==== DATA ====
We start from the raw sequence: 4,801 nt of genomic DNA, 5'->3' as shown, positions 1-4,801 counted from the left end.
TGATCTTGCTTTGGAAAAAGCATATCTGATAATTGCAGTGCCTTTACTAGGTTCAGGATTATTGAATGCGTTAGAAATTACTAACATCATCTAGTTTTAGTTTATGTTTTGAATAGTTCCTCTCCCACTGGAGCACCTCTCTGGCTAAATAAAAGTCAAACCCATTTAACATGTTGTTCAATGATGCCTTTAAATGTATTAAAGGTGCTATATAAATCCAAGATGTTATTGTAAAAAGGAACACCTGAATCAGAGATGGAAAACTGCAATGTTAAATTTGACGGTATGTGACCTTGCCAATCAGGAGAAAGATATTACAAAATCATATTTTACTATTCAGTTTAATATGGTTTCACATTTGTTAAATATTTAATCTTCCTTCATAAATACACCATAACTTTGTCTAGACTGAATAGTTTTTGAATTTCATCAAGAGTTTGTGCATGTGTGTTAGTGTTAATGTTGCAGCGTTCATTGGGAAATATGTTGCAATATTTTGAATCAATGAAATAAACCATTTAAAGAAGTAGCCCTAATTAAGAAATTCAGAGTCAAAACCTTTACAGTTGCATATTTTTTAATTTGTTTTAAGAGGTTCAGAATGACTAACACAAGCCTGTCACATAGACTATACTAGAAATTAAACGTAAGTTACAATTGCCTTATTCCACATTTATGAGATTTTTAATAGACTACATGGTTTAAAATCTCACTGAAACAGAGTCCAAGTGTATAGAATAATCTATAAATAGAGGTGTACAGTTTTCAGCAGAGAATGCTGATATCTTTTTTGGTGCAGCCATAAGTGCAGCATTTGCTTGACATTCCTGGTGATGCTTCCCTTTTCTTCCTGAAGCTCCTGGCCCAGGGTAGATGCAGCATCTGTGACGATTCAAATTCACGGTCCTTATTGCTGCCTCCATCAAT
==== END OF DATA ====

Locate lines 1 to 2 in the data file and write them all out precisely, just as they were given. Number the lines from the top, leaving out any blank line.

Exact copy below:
We start from the raw sequence: 4,801 nt of genomic DNA, 5'->3' as shown, positions 1-4,801 counted from the left end.
TGATCTTGCTTTGGAAAAAGCATATCTGATAATTGCAGTGCCTTTACTAGGTTCAGGATTATTGAATGCGTTAGAAATTACTAACATCATCTAGTTTTAGTTTATGTTTTGAATAGTTCCTCTCCCACTGGAGCACCTCTCTGGCTAAATAAAAGTCAAACCCATTTAACATGTTGTTCAATGATGCCTTTAAATGTATTAAAGGTGCTATATAAATCCAAGATGTTATTGTAAAAAGGAACACCTGAATCAGAGATGGAAAACTGCAATGTTAAATTTGACGGTATGTGACCTTGCCAATCAGGAGAAAGATATTACAAAATCATATTTTACTATTCAGTTTAATATGGTTTCACATTTGTTAAATATTTAATCTTCCTTCATAAATACACCATAACTTTGTCTAGACTGAATAGTTTTTGAATTTCATCAAGAGTTTGTGCATGTGTGTTAGTGTTAATGTTGCAGCGTTCATTGGGAAATATGTTGCAATATTTTGAATCAATGAAATAAACCATTTAAAGAAGTAGCCCTAATTAAGAAATTCAGAGTCAAAACCTTTACAGTTGCATATTTTTTAATTTGTTTTAAGAGGTTCAGAATGACTAACACAAGCCTGTCACATAGACTATACTAGAAATTAAACGTAAGTTACAATTGCCTTATTCCACATTTATGAGATTTTTAATAGACTACATGGTTTAAAATCTCACTGAAACAGAGTCCAAGTGTATAGAATAATCTATAAATAGAGGTGTACAGTTTTCAGCAGAGAATGCTGATATCTTTTTTGGTGCAGCCATAAGTGCAGCATTTGCTTGACATTCCTGGTGATGCTTCCCTTTTCTTCCTGAAGCTCCTGGCCCAGGGTAGATGCAGCATCTGTGACGATTCAAATTCACGGTCCTTATTGCTGCCTCCATCAAT